5. Fold the remaining ‘unbuttered’ section over the middle section and then fold the other buttered end over that middle section – so you now have three layers of pastry with two layers of butter. If the last fold is hard to do, make a small slice across the butter layer to create a ‘fold line’ but avoid cutting into the pastry below. Pinch the edges all the way along to seal in the butter, like so….
Place into a clean plastic bag and put back into the fridge for an hour.
6. Take the dough out of the bag and place it on a lightly floured surface with the short end towards you. Roll it into a rectangle, c. 50 x 20cm and again fold each of the end sections in towards the middle. Seal the ends. Place the dough back in the plastic bag, and back in the fridge.
7. Repeat step 6 twice more always leaving an hour between turns.
8. After the last turn, repackage the dough in plastic – maing sure the bag is sealed but loose enough to allow the dough to rise (I find it easiest to use two bags – one either end, that are tucked one into the other). Leave the dough in the fridge overnight (or for a minimum of 8 hours). What comes out is a lovely even, silky pastry that is ready to go.
Nest you make the Frangipane – which you can do the night before or whenever you’re making the pastries as it doesn’t take long.
100g unsalted butter, softened
45g caster sugar
2 large eggs
75g plain flour
1/2 tsp baking powder
100g ground almonds
1 tsp almond extract
1. Mix the butter and sugar with an electric mixer, using the paddle fitting (or with an electric whisk), for c. 3 minutes.
2. Add the eggs and a heaped tablespoon of the flour and mix for another 2 minutes.
3. Add the remaining flour, baking powder, ground almond and almond extract. Mix for another 2 minutes.
The Frangipane is ready to use – or you can chill it until you need it, which makes it easy to shape.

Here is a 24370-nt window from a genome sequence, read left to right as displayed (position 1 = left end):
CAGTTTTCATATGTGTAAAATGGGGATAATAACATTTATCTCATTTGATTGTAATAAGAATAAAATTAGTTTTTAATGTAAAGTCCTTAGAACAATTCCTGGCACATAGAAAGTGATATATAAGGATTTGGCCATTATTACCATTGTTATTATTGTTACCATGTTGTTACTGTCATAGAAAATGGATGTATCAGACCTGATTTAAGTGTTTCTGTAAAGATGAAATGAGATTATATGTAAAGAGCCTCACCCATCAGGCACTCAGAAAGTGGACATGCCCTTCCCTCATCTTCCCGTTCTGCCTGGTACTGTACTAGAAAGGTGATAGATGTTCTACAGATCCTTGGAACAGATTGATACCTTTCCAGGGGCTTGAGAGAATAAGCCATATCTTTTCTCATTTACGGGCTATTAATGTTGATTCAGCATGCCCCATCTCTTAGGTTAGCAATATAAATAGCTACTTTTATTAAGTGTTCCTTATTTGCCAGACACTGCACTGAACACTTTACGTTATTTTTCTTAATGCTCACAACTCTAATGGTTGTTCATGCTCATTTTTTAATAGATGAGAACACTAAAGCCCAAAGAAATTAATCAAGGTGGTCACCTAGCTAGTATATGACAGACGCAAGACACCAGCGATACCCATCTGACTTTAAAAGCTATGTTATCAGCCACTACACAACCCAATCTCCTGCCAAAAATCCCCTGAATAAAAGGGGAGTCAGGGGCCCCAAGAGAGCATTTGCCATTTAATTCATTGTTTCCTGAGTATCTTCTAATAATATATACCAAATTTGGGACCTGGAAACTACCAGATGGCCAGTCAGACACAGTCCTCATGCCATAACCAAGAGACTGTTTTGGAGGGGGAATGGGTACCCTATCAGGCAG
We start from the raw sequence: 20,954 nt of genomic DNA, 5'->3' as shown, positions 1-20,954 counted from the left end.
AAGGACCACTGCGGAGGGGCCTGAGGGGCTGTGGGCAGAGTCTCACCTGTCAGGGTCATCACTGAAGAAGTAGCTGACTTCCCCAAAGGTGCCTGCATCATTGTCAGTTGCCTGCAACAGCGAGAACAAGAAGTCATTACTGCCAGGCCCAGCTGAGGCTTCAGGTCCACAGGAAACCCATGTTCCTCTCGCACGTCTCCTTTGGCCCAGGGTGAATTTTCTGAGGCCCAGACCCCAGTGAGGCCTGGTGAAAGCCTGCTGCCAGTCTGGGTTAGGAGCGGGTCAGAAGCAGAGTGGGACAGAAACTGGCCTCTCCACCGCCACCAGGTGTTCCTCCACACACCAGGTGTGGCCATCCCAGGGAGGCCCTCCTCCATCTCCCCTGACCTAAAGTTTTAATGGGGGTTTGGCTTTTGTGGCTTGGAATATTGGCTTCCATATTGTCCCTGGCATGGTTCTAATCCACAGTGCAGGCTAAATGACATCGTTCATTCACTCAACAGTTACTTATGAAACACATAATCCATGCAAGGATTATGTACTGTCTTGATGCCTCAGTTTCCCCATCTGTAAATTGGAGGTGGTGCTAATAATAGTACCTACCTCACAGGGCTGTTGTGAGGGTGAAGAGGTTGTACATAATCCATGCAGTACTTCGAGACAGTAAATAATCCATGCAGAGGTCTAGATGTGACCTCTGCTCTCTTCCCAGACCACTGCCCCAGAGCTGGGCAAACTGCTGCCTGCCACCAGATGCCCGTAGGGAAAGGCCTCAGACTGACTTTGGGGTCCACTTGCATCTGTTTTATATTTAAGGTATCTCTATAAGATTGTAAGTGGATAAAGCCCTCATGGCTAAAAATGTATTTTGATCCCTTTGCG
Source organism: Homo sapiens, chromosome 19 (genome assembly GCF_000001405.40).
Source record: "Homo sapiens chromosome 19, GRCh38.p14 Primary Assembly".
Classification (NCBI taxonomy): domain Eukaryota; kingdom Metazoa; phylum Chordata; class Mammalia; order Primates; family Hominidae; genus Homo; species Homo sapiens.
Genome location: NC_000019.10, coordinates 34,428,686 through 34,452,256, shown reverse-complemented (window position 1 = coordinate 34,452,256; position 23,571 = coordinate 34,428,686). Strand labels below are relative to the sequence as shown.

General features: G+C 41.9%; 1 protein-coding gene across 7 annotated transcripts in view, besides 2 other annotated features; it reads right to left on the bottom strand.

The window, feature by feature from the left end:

Almond Pastries (Makes 16 – 19)
1 x quantity Danish Pastry Dough – see above
1 x quantityFrangipane – see above
flour, for dusting
200g flaked almonds
2 eggs, lightly beaten
a glaze – which can be 150g apricot or (as I use) a tablespoon of sugar dissolved in about 4 tbsp water which is brought to the boil for just a moment and taken off the heat
For an optional icing: 200g icing sugar; 2 tbsp water and the finely grates zest of one orange.
1. Line baking trays with baking parchment / paper or silicone paper.
2. Cut the rested dough in half. On a lightly floured surface, roll each half to a 30cm square, approximately 5mm thick.
3. Cut into pastry squares c.10cm square. Fold the corners into the middle and press down lightly with your finger so the fold sticks.
4. Spacing the pastries apart, place the pastries on the trays, and put each tray into a clean plastic bag, leaving to rise at room temperature for about 2 hours – or until doubled in size.
5. Heat oven to 200C.
6. Place c.1tbsp Frangipane in the middle of each risen pastry and sprinkle with almonds. Brush with beaten egg. Bake for 15 – 20 minutes until risen and golden brown.
7. Make the glaze with either a jam or sugar glaze. For a jam glaze, mixing the apricot jam with a little water in a pan to dissolve and sieve before using. For the sugar glaze, dissolve c. 1 tbsp sugar in 4 tbsp water and bring to the boil for a moment making sure not to let it burn. As pastries as removed from the oven brush them with a little of your glaze and place on a wire rack to cool.
8. When cooled, brush with the orange icing, if using.
Enjoy – especially with a little dash of strawberry jam – and don’t forget to freeze any leftovers.